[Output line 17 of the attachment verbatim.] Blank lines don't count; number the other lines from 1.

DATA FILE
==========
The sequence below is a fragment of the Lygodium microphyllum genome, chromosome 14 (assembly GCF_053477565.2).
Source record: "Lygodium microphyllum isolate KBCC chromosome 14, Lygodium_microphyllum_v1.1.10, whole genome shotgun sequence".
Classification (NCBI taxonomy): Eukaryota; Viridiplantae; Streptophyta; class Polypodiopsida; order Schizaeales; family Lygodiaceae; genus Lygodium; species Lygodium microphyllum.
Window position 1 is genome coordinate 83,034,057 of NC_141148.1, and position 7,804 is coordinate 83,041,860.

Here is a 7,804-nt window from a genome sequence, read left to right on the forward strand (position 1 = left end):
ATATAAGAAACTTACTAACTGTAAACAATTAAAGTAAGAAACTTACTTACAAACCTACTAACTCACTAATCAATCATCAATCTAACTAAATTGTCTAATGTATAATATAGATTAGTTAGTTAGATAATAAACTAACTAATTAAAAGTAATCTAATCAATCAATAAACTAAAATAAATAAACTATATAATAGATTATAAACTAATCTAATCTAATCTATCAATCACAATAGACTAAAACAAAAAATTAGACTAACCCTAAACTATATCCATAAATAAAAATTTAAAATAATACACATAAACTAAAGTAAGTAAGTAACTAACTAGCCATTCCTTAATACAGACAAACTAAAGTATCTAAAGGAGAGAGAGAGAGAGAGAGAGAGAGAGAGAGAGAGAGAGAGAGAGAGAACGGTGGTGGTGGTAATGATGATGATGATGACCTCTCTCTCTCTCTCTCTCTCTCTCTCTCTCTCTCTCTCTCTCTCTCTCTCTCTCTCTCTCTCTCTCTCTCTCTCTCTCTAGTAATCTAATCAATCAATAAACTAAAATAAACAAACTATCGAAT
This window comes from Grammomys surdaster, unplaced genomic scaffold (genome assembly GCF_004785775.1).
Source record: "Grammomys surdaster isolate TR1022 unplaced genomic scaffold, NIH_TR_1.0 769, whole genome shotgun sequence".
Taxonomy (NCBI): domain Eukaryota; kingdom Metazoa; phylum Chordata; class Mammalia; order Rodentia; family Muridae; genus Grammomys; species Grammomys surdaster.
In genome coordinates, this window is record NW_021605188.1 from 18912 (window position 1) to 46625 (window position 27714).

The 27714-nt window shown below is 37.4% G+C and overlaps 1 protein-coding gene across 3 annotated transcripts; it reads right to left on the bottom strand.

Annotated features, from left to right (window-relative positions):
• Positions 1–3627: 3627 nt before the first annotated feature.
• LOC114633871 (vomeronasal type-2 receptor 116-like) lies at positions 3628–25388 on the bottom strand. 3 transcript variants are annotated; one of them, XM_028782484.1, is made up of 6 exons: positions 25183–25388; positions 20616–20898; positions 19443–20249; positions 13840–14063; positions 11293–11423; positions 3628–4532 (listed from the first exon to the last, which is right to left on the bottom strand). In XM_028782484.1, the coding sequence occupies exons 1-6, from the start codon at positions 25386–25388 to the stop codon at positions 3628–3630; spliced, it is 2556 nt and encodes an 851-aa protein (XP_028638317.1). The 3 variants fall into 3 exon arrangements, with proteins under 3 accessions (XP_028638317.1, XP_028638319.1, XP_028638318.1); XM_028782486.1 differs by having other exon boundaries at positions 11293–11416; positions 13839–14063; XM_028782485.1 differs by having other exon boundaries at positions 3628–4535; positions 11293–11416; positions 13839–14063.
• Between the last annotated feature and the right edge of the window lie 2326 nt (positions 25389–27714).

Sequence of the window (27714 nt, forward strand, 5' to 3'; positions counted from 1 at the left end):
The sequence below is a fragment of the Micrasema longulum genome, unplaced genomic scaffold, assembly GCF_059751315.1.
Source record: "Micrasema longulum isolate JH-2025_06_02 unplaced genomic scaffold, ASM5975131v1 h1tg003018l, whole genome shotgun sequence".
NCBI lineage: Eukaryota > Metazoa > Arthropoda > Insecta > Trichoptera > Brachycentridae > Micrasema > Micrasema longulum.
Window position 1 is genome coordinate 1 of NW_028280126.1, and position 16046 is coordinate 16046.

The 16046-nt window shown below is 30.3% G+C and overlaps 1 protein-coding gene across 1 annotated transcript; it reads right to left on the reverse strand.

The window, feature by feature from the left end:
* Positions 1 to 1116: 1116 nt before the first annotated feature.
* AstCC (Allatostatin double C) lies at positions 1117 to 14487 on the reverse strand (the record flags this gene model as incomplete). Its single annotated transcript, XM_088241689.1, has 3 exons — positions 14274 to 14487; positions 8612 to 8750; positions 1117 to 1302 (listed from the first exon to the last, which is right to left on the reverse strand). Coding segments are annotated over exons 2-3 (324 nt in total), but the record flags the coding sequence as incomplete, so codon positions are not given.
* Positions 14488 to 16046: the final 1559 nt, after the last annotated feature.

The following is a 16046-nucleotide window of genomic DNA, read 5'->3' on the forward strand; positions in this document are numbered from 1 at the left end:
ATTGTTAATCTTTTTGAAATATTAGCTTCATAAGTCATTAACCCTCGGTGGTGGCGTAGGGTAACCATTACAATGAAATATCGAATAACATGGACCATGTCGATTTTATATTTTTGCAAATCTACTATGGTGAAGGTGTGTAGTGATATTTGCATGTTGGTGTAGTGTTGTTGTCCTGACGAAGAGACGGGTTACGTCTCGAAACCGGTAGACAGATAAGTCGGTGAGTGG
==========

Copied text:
The sequence below is a fragment of the Micrasema longulum genome, unplaced genomic scaffold, assembly GCF_059751315.1.